2020 Pickering Medal: Rocket Lab
This 2020 Pickering Medal for innovative work in design, development or invention leading to significant commercial success has been awarded to Rocket Lab’s research and development team, led by Peter Beck.
The research and development team of Rocket Lab has achieved technical breakthroughs that have allowed Rocket Lab to become the world’s leading dedicated small launch provider for small satellites. These innovations include unique motor designs, 3D printing for manufacture and carbon-composite construction.
In-house R&D has achieved a drastic reduction in cost for dedicated launches and increased launch frequency. Electron’s launch vehicle components are designed and manufactured in-house at Rocket Lab’s facilities for quick turnaround times and increased efficiencies.
Commencing in 2013, under Peter’s guidance as chief technical officer, the key innovative features resulting from the research and development process are:
- Electron is the world’s first full carbon-composite launch vehicle. This proprietary mix of materials is included in the launch vehicle’s structures and all of Electron’s propellant tanks. This decreases mass by as much as 40 percent.
- Electron’s Rutherford engines use an electric pumped LOx/ Kerosene engine specifically designed for the Electron launch vehicle. It is the world’s first 3D printed engine and the first to be powered by electric turbopumps. To date, 150 of these Rutherford engines have been launched to space by Rocket Lab.
- Rutherford makes use of brushless DC electric motors and high-performance lithium polymer batteries to drive its propellant pumps, meaning that the Rutherford is simpler to build than a traditional engine but still can achieve 90% efficiency.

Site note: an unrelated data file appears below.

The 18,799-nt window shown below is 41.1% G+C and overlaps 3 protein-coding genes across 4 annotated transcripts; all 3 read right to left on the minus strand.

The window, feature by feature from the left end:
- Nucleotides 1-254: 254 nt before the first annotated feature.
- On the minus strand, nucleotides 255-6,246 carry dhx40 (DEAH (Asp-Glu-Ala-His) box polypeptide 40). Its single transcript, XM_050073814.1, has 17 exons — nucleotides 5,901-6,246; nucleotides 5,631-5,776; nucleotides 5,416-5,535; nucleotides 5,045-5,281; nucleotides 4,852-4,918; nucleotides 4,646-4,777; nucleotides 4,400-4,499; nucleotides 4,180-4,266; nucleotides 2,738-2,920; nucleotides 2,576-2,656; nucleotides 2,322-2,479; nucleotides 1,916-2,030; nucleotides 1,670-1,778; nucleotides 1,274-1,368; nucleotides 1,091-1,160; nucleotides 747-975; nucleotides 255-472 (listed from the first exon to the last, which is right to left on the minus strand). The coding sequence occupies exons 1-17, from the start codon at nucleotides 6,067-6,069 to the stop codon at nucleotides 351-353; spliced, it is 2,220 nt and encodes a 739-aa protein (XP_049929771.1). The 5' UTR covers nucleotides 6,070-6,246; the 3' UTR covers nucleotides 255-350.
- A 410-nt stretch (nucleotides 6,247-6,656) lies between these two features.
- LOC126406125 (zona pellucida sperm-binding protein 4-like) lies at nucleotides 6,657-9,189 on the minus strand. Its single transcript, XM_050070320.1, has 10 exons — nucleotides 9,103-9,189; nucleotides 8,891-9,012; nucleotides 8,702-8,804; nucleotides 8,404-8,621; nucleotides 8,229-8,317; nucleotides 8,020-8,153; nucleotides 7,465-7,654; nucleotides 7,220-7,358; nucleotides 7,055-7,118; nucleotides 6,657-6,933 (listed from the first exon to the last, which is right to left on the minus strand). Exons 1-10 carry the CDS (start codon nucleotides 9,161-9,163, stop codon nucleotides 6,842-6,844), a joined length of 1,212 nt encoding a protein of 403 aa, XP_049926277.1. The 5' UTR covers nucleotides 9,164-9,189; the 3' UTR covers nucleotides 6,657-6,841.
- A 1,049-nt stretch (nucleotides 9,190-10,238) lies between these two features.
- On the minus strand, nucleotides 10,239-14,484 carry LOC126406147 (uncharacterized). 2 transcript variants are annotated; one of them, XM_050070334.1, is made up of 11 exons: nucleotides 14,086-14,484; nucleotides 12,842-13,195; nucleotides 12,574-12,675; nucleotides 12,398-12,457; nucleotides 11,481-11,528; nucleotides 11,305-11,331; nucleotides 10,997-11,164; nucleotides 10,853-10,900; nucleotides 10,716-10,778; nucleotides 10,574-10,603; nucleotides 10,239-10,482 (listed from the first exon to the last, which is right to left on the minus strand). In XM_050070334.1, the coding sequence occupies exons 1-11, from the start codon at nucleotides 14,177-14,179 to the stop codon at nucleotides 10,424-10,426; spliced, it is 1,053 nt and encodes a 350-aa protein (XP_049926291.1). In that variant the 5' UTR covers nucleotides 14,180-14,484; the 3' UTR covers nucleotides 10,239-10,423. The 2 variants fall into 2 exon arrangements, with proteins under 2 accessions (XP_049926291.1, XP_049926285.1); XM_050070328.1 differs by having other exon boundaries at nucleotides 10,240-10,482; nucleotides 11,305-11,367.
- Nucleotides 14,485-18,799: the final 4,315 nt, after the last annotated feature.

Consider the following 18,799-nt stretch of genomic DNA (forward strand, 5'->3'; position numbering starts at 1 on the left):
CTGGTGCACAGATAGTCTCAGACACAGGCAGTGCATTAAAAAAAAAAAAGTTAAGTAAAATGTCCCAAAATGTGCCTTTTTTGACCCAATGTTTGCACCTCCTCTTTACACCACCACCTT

- A unique feature called the Kick Stage – a small but powerful third stage of the rocket which allows launch customers to select highly precise orbital destinations, to raise their spacecraft’s orbit, or to deploy satellites to multiple different destinations on the same mission. The Kick Stage’s engine is also in-house designed and 3D printed. The Kick Stage is able to reorient itself after successful deployment to re-enter the Earth’s atmosphere and burn up when re-entering Earth’s atmosphere.
- Rocket Lab’s customisable satellite bus is Photon, an evolution of the Kick Stage. Photon incorporates radiation-tolerant avionics, deep space-capable communications and navigation technology, and high-performance space-storable propulsion capable of multiple restarts on orbit.
Work also continues on Rocket Lab’s efforts to develop the Electron into a reusable rocket. This two-phase programme involves attempting to recover an Electron first stage from the ocean and refurbishing it for reuse, before the company moves to capture the returning first stage mid-air with a helicopter for transport to its New Zealand launch site for relaunch. Reusing Electron’s first stage for multiple missions will enable Rocket Lab to further increase its launch frequency to service the small satellite demand for more launch opportunities.
Through each and every one of these technology developments and programmes, Peter Beck has led the way.
Rocket Lab’s achievements have opened up countless opportunities for not just New Zealand, but the next generation of aerospace engineers. Since the company’s first launch in May 2017 it has launched 16 missions and deployed 65 satellites to orbit for customers including NASA and DARPA as well as commercial satellite operators. More recently Rocket Lab’s Electron rocket and Photon satellite bus were selected by NASA to launch a pathfinder mission to the Moon.
In 2019, Rocket Lab was named Company of the Year at the Space News Awards and also named Fast Company’s Most Innovative Space Company. In 2018 Rocket Lab’s Rutherford Engine team was awarded the Team Gold Medal by the Royal Aeronautical Society. In 2018 Peter Beck received a Sir Peter Black Leadership Award and in 2019 was made an Adjunct Professor of Aerospace Engineering by the University of Auckland. In 2015 he was awarded Innovator of the Year at the New Zealander of the Year Awards in recognition of his work in aerospace engineering innovation. In 2014 Peter was co-winner of the Cooper Medal by Royal Society Te Apārangi for best published account of research in physics and engineering.
To recognise innovative work in design, development or invention leading to significant commercial success.
To the Rocket Lab team for developing world-leading small satellite launch technology, including unique rocket engine designs, 3D printing for manufacture, and all carbon-composite construction.